I ordered the Texas Brisket ($12) and my two sides were Mac & Cheese (normally $3) with house made rib jam and Skillet Cornbread (normally $3) with maple-bourbon butter. The brisket was very moist, tender and flavorful. It was definitely the entire table’s favorite meat that night. There didn’t appear to be a huge smoke ring around the meat so we assume they smoke their meats for an hour or so and then transfer them into the oven. I do have to mention that although I loved the brisket, when I reheated it the next day, it tasted AWFUL. This was kind of a disappointment considering how much we love leftovers, but some things just reheat better than others. Lesson learned with the brisket. The Mac & Cheese was very bland without the rib jam. It really had no flavor at all, not even from the cheese. The rib jam certainly made the dish a lot better, but it was disappointing that the cheese was flavorless. The cornbread was light and airy. Sean enjoyed the maple-bourbon butter which tasted more like maple than bourbon, but I don’t like sweet cornbread so I ate mine sans butter and enjoyed it, although it could have been slightly more moist.
Recommendation:The brisket was fantastic, the cornbread was good (FAR better than Thunderbird’s) and the mac & cheese (rib jam aside) was worse than Kraft.
Our family ordered the Memphis Baby Backs ($28.95) with their two sides being the Hand Cut Fries and Coleslaw (normally $3). Sean normally prefers St. Louis ribs to baby backs because he feels they have more fat, tend to be more moist (as a result of the fat), and are bigger. However, Sean (having disliked his St. Louis ribs) really enjoyed these. These ribs were about 30% longer than typical baby backs and they were moist and flavorful. The coleslaw, like the mac and cheese, was very bland and lacked any flavor at all.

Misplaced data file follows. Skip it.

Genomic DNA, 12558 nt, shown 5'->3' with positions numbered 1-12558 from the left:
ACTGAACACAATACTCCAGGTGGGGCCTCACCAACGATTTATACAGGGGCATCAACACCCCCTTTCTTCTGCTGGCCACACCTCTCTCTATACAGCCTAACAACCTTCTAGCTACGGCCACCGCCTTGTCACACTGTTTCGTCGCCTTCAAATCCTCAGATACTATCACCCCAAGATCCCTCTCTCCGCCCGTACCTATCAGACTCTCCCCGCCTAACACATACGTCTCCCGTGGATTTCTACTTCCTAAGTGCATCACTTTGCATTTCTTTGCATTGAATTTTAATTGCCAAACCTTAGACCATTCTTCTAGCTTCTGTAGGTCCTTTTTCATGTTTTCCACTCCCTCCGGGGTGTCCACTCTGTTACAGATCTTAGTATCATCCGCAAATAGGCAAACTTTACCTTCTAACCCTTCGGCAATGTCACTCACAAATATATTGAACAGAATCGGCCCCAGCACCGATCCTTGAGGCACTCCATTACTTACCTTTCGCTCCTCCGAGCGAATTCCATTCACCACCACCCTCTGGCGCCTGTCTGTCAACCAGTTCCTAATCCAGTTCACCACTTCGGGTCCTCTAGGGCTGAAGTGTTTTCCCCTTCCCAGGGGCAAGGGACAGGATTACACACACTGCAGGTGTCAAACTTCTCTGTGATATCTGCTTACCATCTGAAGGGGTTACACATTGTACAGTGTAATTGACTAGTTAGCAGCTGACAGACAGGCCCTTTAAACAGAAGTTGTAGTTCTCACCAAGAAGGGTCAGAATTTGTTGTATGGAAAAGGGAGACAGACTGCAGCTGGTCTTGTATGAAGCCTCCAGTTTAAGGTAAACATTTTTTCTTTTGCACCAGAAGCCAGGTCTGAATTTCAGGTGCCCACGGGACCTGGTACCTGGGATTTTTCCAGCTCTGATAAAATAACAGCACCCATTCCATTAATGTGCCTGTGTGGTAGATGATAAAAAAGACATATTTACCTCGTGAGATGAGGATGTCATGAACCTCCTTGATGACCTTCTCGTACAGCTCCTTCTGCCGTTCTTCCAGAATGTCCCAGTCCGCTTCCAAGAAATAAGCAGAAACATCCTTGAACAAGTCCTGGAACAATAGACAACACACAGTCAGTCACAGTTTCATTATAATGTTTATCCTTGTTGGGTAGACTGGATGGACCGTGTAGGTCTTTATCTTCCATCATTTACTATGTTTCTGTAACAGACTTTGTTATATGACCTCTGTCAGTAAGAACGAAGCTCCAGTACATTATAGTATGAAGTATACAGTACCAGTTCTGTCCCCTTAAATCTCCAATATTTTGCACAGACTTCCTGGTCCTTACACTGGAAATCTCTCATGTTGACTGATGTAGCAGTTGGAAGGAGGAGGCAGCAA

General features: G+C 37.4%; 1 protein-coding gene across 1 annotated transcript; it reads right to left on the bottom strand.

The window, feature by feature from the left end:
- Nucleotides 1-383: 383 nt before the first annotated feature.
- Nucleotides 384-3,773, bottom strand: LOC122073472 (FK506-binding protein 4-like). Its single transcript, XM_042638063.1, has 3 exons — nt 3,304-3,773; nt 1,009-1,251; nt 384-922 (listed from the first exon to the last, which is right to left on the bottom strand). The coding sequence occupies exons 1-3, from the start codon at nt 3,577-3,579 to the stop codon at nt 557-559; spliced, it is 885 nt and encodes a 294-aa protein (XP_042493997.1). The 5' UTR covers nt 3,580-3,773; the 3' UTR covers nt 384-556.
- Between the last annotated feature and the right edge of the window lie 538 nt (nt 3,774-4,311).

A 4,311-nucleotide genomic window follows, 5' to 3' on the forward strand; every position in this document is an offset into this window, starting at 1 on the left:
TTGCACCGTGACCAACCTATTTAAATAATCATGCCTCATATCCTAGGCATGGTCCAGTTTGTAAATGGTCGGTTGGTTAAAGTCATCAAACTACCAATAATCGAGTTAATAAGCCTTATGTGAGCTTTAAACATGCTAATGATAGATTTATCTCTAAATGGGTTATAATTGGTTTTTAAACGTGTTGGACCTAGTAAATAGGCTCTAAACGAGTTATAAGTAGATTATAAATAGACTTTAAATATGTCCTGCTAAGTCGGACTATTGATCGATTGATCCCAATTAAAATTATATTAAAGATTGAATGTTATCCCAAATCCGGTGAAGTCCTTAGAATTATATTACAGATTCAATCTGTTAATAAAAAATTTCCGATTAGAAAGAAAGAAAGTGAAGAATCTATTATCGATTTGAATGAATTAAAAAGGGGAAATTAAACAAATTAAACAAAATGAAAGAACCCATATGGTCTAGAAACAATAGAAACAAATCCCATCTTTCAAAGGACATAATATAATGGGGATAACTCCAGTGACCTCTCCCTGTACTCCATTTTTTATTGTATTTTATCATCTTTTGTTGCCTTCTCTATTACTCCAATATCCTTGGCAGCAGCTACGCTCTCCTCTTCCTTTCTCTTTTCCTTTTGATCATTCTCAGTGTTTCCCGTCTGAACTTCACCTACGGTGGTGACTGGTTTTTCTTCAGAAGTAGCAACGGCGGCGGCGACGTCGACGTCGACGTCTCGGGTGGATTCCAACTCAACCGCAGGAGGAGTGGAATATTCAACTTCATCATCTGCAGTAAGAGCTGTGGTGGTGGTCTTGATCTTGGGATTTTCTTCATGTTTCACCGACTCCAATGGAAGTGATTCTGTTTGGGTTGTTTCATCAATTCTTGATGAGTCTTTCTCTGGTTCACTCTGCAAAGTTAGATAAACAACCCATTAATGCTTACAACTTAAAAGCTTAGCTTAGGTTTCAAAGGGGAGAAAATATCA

Recommendation: The better (and more expensive) of the two ribs. 86 the coleslaw.
They don’t yet have a dessert menu, but we were given three options and went with the Pecan Pie-sounding choice. It had ice cream, pie crust and pecans toasted in butter and brown sugar all shoved into a mason jar. In Sean’s opinion this dessert alone was worth going back for and might be a contender in our ‘best of.’ I’d like to consider myself the dessert expert between us and while I did like it, I wouldn’t come back for this alone. However, it is definitely worth a try. The butter from the flaky pie crust along with the warm pecan filling was a perfect marriage. I believe we were told the ice cream was vanilla bean, but that was not the case.
Recommendation: We hope this stays on their dessert menu and it is worth a try.